With that said, we got into this because we have a reputation for that in our local market. We had done a couple of other small cultivation sites in the Massachusetts area. Their industry, just like ours, is a niche. So word gets around. We were introduced to the client. The manufacturer was separately reached out to, and it kind of all came together where we were able to do that work. That’s how we got into it. We worked really hard. Everyone has budgets. Everyone doesn’t want to spend a ton of money if they don’t have to, and all those things come into play.

So we’re always cognizant of the fact that we can’t spend people’s money, but we want to give them the best advice possible. Almost like a doctor. We joke around when some competitors will go against our painting companies. Nothing wrong with it, but we laugh because — we tease. If you are getting heart surgery, do you want your general physician doing the surgery or do you want a heart surgeon? That’s kind of how we present it. These are your options, these are what the costs are, this is what we can do. I think that’s really ultimately what led us to winning that project and doing that phase and multiple other phases for them.


BD: To clarify for our listeners, it’s certainly not a new industry. I say new industry from the perspective of coatings contractors because the rapid pace at which it’s growing now means that there’s a lot more opportunity. So other contractors around the various states where this is growing, they have an opportunity that they didn’t have in the early stages of medical marijuana, where it wasn’t nearly at the scope that it is now. Maybe I shouldn’t say new industry. It’s a new business opportunity. I think that’s a good way of summing up the way it is for coatings contractors in 2020.

One thing that really intrigued me about this, Justin, when I interviewed you for this story a few months ago, I had not written about a job at a medical marijuana facility before. One of the first questions I had for you was, What’s different about it compared to, say, a standard food and beverage job? And one of the more intriguing things that you told me was that it’s really not that different in terms of the way you approach it from a contractor perspective. So for anyone who has not done this type of work before, how different — or in this case, not different — is it compared to a standard F&B job?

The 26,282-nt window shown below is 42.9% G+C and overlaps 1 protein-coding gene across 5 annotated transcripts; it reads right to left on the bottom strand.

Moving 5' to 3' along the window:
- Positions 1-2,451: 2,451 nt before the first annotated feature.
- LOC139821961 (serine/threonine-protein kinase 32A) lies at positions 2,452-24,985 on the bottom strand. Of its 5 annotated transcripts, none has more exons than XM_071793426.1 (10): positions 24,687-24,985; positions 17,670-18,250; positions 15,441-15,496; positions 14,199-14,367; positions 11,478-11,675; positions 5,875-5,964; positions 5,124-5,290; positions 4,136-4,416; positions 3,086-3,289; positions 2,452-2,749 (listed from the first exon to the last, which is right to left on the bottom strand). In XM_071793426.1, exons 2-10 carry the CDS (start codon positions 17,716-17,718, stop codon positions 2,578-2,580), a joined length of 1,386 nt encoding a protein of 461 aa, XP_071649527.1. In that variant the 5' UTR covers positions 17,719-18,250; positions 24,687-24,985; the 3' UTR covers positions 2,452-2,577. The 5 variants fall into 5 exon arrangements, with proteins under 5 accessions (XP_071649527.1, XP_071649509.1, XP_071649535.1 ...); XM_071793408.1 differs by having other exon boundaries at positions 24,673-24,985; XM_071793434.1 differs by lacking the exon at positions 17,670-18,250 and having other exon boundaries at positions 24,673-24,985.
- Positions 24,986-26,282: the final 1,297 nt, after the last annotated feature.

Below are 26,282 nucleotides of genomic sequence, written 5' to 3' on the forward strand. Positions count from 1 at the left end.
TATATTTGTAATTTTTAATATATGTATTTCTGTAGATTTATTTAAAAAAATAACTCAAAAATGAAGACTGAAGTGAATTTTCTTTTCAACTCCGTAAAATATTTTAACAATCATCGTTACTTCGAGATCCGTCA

JT: That’s a great question. This would be a tip to any contractor who’s doing these. There’s a propensity — everyone needs work, so never tell anyone what system to install. But the one thing we have to keep in mind is that marijuana, specifically, is not a traditional pharmaceutical product. But it’s becoming more and more widespread. With that, the governance on that is going to become more and more strict. While they may not be overseen by the FDA right now or the USDA, depending on whether they’re doing edibles and consumables or if they’re just doing cultivation, at some point, if it becomes federally legal, those agencies are going to come in.

One of the things that we’ve seen in our space is that these cultivation sites weren’t always the best-funded businesses at the time. Because of that, they didn’t necessarily have budgets to spend $7, $8, $9, $10 a square foot on floors. They were expecting to spend $1 a square foot on floors. Well, what they’re finding in the industry now is that it’s just like a food and beverage plant. If a food and beverage plant is not — let’s say they make muffins — if a food and beverage plant is not making muffins, are they making money? No. So it’s not about the cost. It’s about how much revenue they’re losing. There’s no different with these marijuana cultivation facilities because if you’re not growing plants, no pun intended, but you're not growing money.

Now we have facilities we’re going in and doing repairs in, where we tell them they have to shut the room down and pull everything out, and they’re like, “What do you mean?” Well, what I mean is that we’re going to be grinding the floor, we’re going to be installing coatings, even though they’re zero VOC. We don’t want anything to affect the plants. The same way if we were in a traditional pharmaceutical plant, we don’t want anything to infect the drugs that are going to be inserted into the patients. It’s the same thing. It’s a consumable. I think that’s one of the biggest things that you’re starting to see.

In Massachusetts — I can’t speak to California or Colorado or other states like Washington, where this stuff is super prevalent — but in Massachusetts, I think they’re starting to get more intelligent and looking ahead, like, “Look, we may save a few bucks a square foot now, but what is it going to cost us when we’re up and running and we have to shut this room down because our floors are peeling?” Does that make sense?